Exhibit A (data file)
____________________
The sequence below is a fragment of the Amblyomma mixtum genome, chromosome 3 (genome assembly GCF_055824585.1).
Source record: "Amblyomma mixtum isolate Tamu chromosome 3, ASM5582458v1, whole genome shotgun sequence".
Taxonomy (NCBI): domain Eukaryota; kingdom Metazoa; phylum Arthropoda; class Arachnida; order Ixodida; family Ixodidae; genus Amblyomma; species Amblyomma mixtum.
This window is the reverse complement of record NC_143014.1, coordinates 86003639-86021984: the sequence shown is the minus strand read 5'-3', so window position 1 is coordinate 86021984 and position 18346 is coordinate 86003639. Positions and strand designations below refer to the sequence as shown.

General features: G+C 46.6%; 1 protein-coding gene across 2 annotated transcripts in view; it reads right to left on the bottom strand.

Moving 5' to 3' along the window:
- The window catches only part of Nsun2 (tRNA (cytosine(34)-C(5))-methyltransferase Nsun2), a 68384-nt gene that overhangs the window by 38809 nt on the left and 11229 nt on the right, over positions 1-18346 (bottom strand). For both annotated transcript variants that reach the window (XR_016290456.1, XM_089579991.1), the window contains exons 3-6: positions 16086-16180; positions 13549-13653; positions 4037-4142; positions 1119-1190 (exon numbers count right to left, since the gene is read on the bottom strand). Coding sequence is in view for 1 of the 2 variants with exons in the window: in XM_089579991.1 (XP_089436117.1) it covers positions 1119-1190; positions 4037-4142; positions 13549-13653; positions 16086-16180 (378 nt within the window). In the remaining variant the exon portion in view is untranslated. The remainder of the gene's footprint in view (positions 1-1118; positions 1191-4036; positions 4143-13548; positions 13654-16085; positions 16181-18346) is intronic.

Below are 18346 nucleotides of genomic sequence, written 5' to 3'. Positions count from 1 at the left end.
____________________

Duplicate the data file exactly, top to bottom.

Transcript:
The sequence below is a fragment of the Amblyomma mixtum genome, chromosome 3 (genome assembly GCF_055824585.1).
Source record: "Amblyomma mixtum isolate Tamu chromosome 3, ASM5582458v1, whole genome shotgun sequence".
Taxonomy (NCBI): domain Eukaryota; kingdom Metazoa; phylum Arthropoda; class Arachnida; order Ixodida; family Ixodidae; genus Amblyomma; species Amblyomma mixtum.
This window is the reverse complement of record NC_143014.1, coordinates 86003639-86021984: the sequence shown is the minus strand read 5'-3', so window position 1 is coordinate 86021984 and position 18346 is coordinate 86003639. Positions and strand designations below refer to the sequence as shown.

General features: G+C 46.6%; 1 protein-coding gene across 2 annotated transcripts in view; it reads right to left on the bottom strand.

Moving 5' to 3' along the window:
- The window catches only part of Nsun2 (tRNA (cytosine(34)-C(5))-methyltransferase Nsun2), a 68384-nt gene that overhangs the window by 38809 nt on the left and 11229 nt on the right, over positions 1-18346 (bottom strand). For both annotated transcript variants that reach the window (XR_016290456.1, XM_089579991.1), the window contains exons 3-6: positions 16086-16180; positions 13549-13653; positions 4037-4142; positions 1119-1190 (exon numbers count right to left, since the gene is read on the bottom strand). Coding sequence is in view for 1 of the 2 variants with exons in the window: in XM_089579991.1 (XP_089436117.1) it covers positions 1119-1190; positions 4037-4142; positions 13549-13653; positions 16086-16180 (378 nt within the window). In the remaining variant the exon portion in view is untranslated. The remainder of the gene's footprint in view (positions 1-1118; positions 1191-4036; positions 4143-13548; positions 13654-16085; positions 16181-18346) is intronic.

Below are 18346 nucleotides of genomic sequence, written 5' to 3'. Positions count from 1 at the left end.